4. & 5. Bordetella bronchiseptica & Parainfluenza & Adenovirus type 2 (or Canine Cough): Although not usually a life threatening disease, it is highly contagious and is spread in the air just like the human flu. While Canine Cough was previously thought to only occur in boarding kennels (hence commonly called kennel cough) it can be easily spread in areas where dogs congregate, for example: parks, walking tracks, obedience clubs and dog shows. Even if your dog never leaves the backyard, it still has potential exposure to this disease. A dog walking on the adjacent foot path may cough resulting in localised spread of the infection. Canine Cough presents as a dry hacking cough that usually lasts a couple of weeks. More severely affected animals may develop a significantly elevated temperature become very sick and stop eating and drinking. In severe cases dogs develop secondary pneumonia
Puppy Vaccination Protocol
Puppies are ‘temporarily’ protected against the diseases and viruses listed above through maternal antibodies they receive from their mother (providing that their mother has been vaccinated). These ‘maternal antibodies’ do however begin to decline from approximately 6 weeks of age. For this reason it is recommended that your new puppy visits The Causeway Veterinary Clinic for 2 or 3 (dependant on your pet’s age) vaccinations during this early immune developing phase of their life.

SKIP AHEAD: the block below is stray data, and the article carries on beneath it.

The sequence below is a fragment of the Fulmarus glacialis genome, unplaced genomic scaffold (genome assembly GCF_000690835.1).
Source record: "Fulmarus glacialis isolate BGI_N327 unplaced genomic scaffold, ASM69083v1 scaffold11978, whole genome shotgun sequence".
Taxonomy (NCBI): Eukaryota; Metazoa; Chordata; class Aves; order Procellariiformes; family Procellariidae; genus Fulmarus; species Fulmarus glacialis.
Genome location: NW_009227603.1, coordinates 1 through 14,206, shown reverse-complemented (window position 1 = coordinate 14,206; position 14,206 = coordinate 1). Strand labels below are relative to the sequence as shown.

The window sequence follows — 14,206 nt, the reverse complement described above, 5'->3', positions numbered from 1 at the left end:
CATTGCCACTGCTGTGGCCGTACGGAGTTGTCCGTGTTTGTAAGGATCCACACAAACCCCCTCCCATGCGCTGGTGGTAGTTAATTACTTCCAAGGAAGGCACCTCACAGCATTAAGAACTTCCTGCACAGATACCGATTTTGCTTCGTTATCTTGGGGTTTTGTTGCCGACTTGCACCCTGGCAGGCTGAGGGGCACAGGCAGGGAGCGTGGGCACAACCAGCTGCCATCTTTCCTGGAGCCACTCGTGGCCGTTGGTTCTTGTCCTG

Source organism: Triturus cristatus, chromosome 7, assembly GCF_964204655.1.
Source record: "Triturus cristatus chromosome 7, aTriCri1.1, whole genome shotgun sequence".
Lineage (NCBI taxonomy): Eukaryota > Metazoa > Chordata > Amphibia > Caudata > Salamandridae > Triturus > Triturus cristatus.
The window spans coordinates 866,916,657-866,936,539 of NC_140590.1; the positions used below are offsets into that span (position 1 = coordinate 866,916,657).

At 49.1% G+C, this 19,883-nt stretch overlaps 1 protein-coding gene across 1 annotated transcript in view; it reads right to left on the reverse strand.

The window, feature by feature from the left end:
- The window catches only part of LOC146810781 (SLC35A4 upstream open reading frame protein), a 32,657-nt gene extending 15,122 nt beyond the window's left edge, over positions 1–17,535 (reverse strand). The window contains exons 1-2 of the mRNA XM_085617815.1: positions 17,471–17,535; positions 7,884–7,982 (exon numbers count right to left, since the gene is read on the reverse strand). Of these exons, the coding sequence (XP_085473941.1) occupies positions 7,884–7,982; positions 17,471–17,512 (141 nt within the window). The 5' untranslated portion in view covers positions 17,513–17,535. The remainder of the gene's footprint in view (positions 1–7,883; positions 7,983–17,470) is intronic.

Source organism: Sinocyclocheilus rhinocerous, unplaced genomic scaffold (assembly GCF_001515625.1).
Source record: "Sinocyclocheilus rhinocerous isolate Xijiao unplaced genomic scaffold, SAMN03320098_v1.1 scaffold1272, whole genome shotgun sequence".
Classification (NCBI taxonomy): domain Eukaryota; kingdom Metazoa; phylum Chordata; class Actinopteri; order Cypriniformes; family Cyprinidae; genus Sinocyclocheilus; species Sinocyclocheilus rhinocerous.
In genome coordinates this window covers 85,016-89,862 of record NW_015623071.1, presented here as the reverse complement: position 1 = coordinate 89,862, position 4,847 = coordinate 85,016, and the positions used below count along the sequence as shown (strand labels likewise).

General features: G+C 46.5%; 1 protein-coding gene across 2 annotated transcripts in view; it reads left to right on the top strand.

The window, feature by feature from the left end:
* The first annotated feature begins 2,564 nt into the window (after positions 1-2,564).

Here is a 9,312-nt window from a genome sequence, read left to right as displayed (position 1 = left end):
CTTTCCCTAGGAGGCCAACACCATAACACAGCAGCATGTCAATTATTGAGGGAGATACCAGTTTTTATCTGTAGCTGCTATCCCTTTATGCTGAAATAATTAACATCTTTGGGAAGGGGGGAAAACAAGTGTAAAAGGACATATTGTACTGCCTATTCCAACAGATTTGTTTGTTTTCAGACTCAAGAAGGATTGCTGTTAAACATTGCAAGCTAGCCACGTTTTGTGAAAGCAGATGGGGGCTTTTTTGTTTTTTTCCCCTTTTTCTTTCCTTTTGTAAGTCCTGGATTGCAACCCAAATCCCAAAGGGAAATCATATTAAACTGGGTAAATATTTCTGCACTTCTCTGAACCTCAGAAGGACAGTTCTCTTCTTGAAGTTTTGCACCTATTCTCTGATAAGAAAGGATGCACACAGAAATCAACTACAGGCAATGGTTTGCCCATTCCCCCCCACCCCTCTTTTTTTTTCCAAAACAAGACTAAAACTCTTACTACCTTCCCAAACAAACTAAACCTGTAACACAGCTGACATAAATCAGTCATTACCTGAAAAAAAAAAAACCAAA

The Standard protocol consists of:
6-8 weeks of age: 1st Vaccination – C3 Vaccination -protecting against Distemper, Hepatitis and Parvo Virus.
12 weeks of age: 2nd Vaccination – C5 Vaccination – protecting against Distemper, Hepatitis, Parvo Virus and Canine Cough.
16 weeks of age: 3rd Vaccination Due to developments in current vaccination technologies most puppies will no longer require a vaccination at 16 weeks. In particular breeds such as the Rottweiler and Doberman, a 3rd vaccination may be advised by your veterinarian due to well documented issues associated with maternal antibody transfer in these breeds. Likewise if your puppy is at high risk of contracting Canine parvovirus it may be recommended that they have an additional vaccination. Again this will be discussed with you at your 12 week vaccination.